The diversity of people’s personalities makes coworking spaces both a gift and a curse. The usual problems arise from different issues: some people are messy, some are noisy, some have different senses of humor, some can be careless when it comes to other people’s commitments, other people’s belongings, and many other things.
How to Solve Conflicts in Coworking Spaces?
Now, as you’ve seen, and perhaps experienced, there are quite a few causes of conflict in a coworking space.
But, as with most things, when there’s a problem, there is also a solution. Here are some ways to if not solve, at least manage conflict.
Always Have a Community Manager
Having a community manager is one of the most important elements of any coworking space. Yes, a communal working area can provide you with a range of amenities and affordable workspace, but a community manager is the one who will solve any occurring issues that happen.
They are responsible for managing the space, improving any inadequacies and, most importantly, mitigating and managing relationships between people sharing office space. They are the ones that actually need to address all of the previously mentioned issues.
Anticipate Problems with Space
If you are trying to arrange a working space that will be suitable for the general population, you have to carefully plan it. This means you have to pay special attention to the number of designated seats, seating arrangements and equipment necessary for every worker.
A good seating arrangement can prevent a lot of tricky situations among employees. If you assign enough space to each user, they will be able to feel comfortable.
That way, you will reduce the possibility of a conflict arising. It is best to have different types of seating arrangements, from individual desks for people who like working alone, to big work tables for people who like company and don’t mind the commotion.
This will solve some of the biggest issues users have with privacy. If you succeed in providing your user with enough space to feel a bit isolated yet a part of the working community, you have managed to do it all. Many simple yet effective things can be done. For example, a cleverly placed plant or two can block some undesired views.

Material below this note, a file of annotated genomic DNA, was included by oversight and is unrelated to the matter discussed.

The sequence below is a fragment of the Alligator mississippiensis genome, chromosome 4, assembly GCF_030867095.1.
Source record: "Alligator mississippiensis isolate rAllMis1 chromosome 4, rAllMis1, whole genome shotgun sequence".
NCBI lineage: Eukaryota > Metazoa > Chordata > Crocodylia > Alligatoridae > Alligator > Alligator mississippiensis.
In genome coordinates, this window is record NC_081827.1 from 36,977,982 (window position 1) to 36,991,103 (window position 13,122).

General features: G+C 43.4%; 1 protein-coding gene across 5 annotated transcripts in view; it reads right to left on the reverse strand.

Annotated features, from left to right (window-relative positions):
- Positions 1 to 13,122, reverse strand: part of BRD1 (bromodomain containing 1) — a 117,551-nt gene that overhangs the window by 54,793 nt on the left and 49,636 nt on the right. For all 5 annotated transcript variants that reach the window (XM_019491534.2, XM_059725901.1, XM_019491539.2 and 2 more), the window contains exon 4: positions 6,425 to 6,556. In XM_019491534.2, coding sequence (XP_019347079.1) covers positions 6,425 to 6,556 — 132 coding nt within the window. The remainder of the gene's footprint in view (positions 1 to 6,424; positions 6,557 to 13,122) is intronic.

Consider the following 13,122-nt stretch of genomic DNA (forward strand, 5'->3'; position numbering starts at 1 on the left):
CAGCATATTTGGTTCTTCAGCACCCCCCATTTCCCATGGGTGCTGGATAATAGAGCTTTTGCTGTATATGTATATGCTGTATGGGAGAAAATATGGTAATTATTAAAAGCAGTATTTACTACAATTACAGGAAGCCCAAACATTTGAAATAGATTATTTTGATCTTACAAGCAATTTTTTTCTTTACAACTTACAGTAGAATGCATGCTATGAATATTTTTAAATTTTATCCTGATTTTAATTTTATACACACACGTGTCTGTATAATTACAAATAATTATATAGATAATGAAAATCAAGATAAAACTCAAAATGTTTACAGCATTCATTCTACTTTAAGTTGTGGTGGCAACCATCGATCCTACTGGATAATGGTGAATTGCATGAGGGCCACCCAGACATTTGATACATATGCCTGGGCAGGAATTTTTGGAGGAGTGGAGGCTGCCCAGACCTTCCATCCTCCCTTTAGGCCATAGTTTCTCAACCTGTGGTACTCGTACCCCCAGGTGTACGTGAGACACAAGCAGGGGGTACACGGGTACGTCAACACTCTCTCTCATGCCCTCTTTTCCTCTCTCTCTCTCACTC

Set Clear Rules
Before you allow any user to enter the co shared working space, you need to make rules and regulations clear. The biggest mistake you can make is to expect everybody to be aware of the general behavioral guidelines you expect them to follow. Talk openly about what is expected from them as a part of that community. Explain the dos and don’ts, so that they know what sorts of behaviors will not be tolerated.
It is very difficult to keep an eye on everybody every second of the day, so you have to rely on the rules you set to get across the general message. In addition to that, you have to take every opportunity to make the situation clear. The standards of the community need to be clear at all times. Putting notes around the place is not such a bad idea, because it will remind the people to act in an appropriate way.
You have to encourage your team and the members of the coworking community to respect each other, emphasizing that there should be clear behavioral boundaries. For, example, elevated noise levels, as we have mentioned, can be a source of tension and conflict. You have to be clear about the rules about the noise so other members could work in peace.
Some friction between coworkers is bound to happen, we are all humans, after all. However, if you catch the conflict early in the making, you will be able to solve it more quickly before it blows out of proportion.
You have to always be aware of what is happening around you. If you look carefully, you will be able to see subtle signs of conflict and disagreement. When you notice those, you need to talk to the both sides and make them talk through the problem.